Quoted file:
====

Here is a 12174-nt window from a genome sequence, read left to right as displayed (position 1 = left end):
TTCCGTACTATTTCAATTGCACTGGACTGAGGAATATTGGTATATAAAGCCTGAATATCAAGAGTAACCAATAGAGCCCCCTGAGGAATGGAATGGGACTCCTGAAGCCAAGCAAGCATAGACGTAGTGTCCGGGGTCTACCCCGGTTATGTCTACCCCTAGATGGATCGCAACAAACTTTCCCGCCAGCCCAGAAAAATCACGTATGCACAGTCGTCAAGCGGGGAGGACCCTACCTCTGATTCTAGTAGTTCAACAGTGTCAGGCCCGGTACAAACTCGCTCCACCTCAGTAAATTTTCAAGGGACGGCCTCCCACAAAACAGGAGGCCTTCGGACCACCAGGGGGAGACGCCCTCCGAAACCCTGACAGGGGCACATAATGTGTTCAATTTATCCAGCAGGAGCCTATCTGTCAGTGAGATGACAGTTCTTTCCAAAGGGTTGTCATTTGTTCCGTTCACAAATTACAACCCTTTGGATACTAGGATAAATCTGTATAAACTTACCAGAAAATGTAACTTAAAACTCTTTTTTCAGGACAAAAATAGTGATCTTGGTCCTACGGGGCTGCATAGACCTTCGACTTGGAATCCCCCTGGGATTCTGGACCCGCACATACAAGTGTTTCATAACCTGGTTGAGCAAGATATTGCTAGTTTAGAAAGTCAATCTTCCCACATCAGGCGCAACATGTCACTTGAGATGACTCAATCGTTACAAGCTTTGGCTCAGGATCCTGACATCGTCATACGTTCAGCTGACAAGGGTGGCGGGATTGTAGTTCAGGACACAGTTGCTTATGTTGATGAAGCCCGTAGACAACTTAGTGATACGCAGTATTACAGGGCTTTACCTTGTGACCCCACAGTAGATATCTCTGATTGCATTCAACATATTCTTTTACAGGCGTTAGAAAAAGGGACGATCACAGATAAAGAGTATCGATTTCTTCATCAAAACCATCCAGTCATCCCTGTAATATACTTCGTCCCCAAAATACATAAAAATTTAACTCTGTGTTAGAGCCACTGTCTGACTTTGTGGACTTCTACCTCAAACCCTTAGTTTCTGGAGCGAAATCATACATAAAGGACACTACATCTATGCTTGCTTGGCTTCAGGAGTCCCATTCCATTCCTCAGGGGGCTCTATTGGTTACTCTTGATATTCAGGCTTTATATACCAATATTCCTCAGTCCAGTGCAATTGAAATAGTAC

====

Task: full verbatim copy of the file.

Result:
Here is a 12174-nt window from a genome sequence, read left to right as displayed (position 1 = left end):
TTCCGTACTATTTCAATTGCACTGGACTGAGGAATATTGGTATATAAAGCCTGAATATCAAGAGTAACCAATAGAGCCCCCTGAGGAATGGAATGGGACTCCTGAAGCCAAGCAAGCATAGACGTAGTGTCCGGGGTCTACCCCGGTTATGTCTACCCCTAGATGGATCGCAACAAACTTTCCCGCCAGCCCAGAAAAATCACGTATGCACAGTCGTCAAGCGGGGAGGACCCTACCTCTGATTCTAGTAGTTCAACAGTGTCAGGCCCGGTACAAACTCGCTCCACCTCAGTAAATTTTCAAGGGACGGCCTCCCACAAAACAGGAGGCCTTCGGACCACCAGGGGGAGACGCCCTCCGAAACCCTGACAGGGGCACATAATGTGTTCAATTTATCCAGCAGGAGCCTATCTGTCAGTGAGATGACAGTTCTTTCCAAAGGGTTGTCATTTGTTCCGTTCACAAATTACAACCCTTTGGATACTAGGATAAATCTGTATAAACTTACCAGAAAATGTAACTTAAAACTCTTTTTTCAGGACAAAAATAGTGATCTTGGTCCTACGGGGCTGCATAGACCTTCGACTTGGAATCCCCCTGGGATTCTGGACCCGCACATACAAGTGTTTCATAACCTGGTTGAGCAAGATATTGCTAGTTTAGAAAGTCAATCTTCCCACATCAGGCGCAACATGTCACTTGAGATGACTCAATCGTTACAAGCTTTGGCTCAGGATCCTGACATCGTCATACGTTCAGCTGACAAGGGTGGCGGGATTGTAGTTCAGGACACAGTTGCTTATGTTGATGAAGCCCGTAGACAACTTAGTGATACGCAGTATTACAGGGCTTTACCTTGTGACCCCACAGTAGATATCTCTGATTGCATTCAACATATTCTTTTACAGGCGTTAGAAAAAGGGACGATCACAGATAAAGAGTATCGATTTCTTCATCAAAACCATCCAGTCATCCCTGTAATATACTTCGTCCCCAAAATACATAAAAATTTAACTCTGTGTTAGAGCCACTGTCTGACTTTGTGGACTTCTACCTCAAACCCTTAGTTTCTGGAGCGAAATCATACATAAAGGACACTACATCTATGCTTGCTTGGCTTCAGGAGTCCCATTCCATTCCTCAGGGGGCTCTATTGGTTACTCTTGATATTCAGGCTTTATATACCAATATTCCTCAGTCCAGTGCAATTGAAATAGTAC